Understanding through Discussion

Welcome! You are not logged in. [ Login ]
EvC Forum active members: 78 (9007 total)
50 online now:
DrJones*, dwise1, Phat (AdminPhat) (3 members, 47 visitors)
Newest Member: Funkaloydb
Post Volume: Total: 881,322 Year: 13,070/23,288 Month: 1/794 Week: 96/138 Day: 1/19 Hour: 1/1

Announcements: Topic abandonment warning (read and/or suffer the consequences)

Thread  Details

Email This Thread
Newer Topic | Older Topic
Author Topic:   Introduction To Geology
Member (Idle past 741 days)
Posts: 6117
Joined: 01-12-2008

Message 101 of 294 (658535)
04-05-2012 9:19 PM
Reply to: Message 100 by Taq
04-05-2012 12:41 PM

Re: Creationism as usual
What is interesting is that some creationists claim that the deposits seen in the Grand Canyon were produced by a recent global flood. One of those deposits is the Coconino Sandstone. This deposit has all of the markings of eolian deposits. IOW, there had to be a desert with wind blown sand dunes during the flood. This seems very problematic, at least to me.

Creationists are not really interested in scientific accuracy or even consistency. Their entire goal is to make things come out correctly--i.e., as they interpret scripture. Facts, especially scientific facts, only get in the way.

This lets them "prove" that the Grand Canyon is young, and to attribute it's formation to the global flood some 4,350 years ago based on the evidence of water eroding the sediments deposited by the Mount St. Helens volcano a couple of decades back. That these two examples are so different in all respects doesn't bother them because they can imagine that the results come out supporting their beliefs.

Another example of creationists being inherently anti-science while claiming to be just the opposite.

{Careful - REALLY starting to head off-topic. This topic is a geology course, not a critique of creationist alternatives - Adminnemooseus}

Edited by Adminnemooseus, : Note in red.

Religious belief does not constitute scientific evidence, nor does it convey scientific knowledge.

This message is a reply to:
 Message 100 by Taq, posted 04-05-2012 12:41 PM Taq has not yet responded

Member (Idle past 741 days)
Posts: 6117
Joined: 01-12-2008

Message 233 of 294 (684900)
12-19-2012 9:37 AM
Reply to: Message 232 by Dr Adequate
12-19-2012 3:05 AM

Re: Radiocarbon Dating
This means that there's no sense in trying to carbon date a salt-water fish, a whale, a sea-otter, and so forth.

Actually we date marine organisms all the time. But we do have to include a marine correction factor, which varies from area to area. This is called Delta-R.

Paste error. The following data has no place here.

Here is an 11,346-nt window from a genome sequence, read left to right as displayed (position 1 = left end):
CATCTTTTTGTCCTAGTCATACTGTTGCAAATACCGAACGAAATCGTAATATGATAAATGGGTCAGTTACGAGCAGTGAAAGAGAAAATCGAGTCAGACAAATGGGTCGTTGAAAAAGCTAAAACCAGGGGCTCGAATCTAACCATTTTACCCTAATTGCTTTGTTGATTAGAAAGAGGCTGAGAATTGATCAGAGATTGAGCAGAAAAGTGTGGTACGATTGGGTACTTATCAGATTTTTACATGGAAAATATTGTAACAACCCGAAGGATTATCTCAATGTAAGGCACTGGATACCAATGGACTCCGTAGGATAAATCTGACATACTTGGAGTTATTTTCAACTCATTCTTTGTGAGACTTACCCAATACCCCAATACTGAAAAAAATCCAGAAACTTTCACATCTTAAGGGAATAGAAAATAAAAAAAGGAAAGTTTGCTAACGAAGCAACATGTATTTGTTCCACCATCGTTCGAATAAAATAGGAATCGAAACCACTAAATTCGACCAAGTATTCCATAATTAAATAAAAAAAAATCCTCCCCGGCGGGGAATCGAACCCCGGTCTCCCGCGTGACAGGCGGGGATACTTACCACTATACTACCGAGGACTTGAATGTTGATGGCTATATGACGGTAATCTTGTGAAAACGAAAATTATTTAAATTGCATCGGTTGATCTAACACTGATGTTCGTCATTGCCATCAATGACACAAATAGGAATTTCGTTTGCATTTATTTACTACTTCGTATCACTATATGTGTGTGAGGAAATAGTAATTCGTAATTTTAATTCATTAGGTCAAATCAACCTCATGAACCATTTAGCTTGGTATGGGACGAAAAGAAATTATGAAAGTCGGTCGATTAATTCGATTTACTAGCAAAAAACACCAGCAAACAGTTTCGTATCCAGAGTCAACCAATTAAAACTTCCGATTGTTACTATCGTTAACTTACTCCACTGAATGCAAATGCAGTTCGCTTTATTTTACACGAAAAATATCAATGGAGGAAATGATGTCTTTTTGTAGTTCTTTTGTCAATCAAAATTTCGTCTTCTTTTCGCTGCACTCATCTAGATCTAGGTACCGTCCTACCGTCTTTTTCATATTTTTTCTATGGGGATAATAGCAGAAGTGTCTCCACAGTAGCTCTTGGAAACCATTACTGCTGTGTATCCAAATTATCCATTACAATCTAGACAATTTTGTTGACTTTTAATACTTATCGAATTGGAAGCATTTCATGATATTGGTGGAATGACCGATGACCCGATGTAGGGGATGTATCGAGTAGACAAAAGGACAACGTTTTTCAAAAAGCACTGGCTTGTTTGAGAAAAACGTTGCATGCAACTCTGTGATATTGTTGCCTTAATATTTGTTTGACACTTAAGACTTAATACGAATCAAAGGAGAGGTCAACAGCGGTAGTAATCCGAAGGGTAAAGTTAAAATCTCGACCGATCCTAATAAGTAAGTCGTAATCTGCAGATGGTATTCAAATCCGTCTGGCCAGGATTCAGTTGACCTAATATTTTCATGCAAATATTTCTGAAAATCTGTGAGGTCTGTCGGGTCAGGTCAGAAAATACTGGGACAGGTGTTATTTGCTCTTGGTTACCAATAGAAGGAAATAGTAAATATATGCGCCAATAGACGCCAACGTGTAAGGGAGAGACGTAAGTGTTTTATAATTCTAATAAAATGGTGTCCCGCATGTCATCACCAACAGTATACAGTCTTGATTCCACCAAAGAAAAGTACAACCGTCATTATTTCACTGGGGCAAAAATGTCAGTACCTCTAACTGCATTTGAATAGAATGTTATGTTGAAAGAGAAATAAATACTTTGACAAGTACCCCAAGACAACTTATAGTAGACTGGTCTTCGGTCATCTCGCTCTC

For the area I work in that figure is 225±35 years. This is in addition to a worldwide marine correction factor that I think is something like 400 years.

But it is always good to test these various corrections against one another.

We encountered a feature in an archaeological site a few years ago consisting of three nestled abalone shells (face up), and in the upper shell we found both halves of a large mussel shell and charcoal. Capping this we found two more abalone shells, face down.

We dated one abalone shell, one mussel shell, and the carbon. When all corrections and calibrations were applied the three dates spanned 14 years.

This message is a reply to:
 Message 232 by Dr Adequate, posted 12-19-2012 3:05 AM Dr Adequate has not yet responded

Member (Idle past 741 days)
Posts: 6117
Joined: 01-12-2008

Message 235 of 294 (684915)
12-19-2012 10:45 AM
Reply to: Message 234 by RAZD
12-19-2012 10:36 AM

Re: Radiocarbon Dating - reservoir effect
In the quotation RAZD included above was the statement:

Human bone may be a problematic medium for dating in some instances due to human consumption of fish, whose C14 label will reflect the ocean reservoir. In such a case, it is very difficult to ascertain the precise reservoir difference and hence apply a correction to the measured radiocarbon age.

By using the ratios between C13 and N15 you can estimate the amount of marine carbon in a bone sample, and can then apply the appropriate correction.

As an example, we analyzed one skeleton with an estimated 92% marine carbon in the diet, so we obviously had to include that factor into the calibration. That correction changed the age by several hundred years.

This message is a reply to:
 Message 234 by RAZD, posted 12-19-2012 10:36 AM RAZD has acknowledged this reply

Member (Idle past 741 days)
Posts: 6117
Joined: 01-12-2008

Message 284 of 294 (720153)
02-20-2014 1:16 PM
Reply to: Message 283 by Dr Adequate
02-20-2014 1:04 PM

Re: Wikibook

This message is a reply to:
 Message 283 by Dr Adequate, posted 02-20-2014 1:04 PM Dr Adequate has not yet responded

Newer Topic | Older Topic
Jump to:

Copyright 2001-2018 by EvC Forum, All Rights Reserved

™ Version 4.0 Beta
Innovative software from Qwixotic © 2020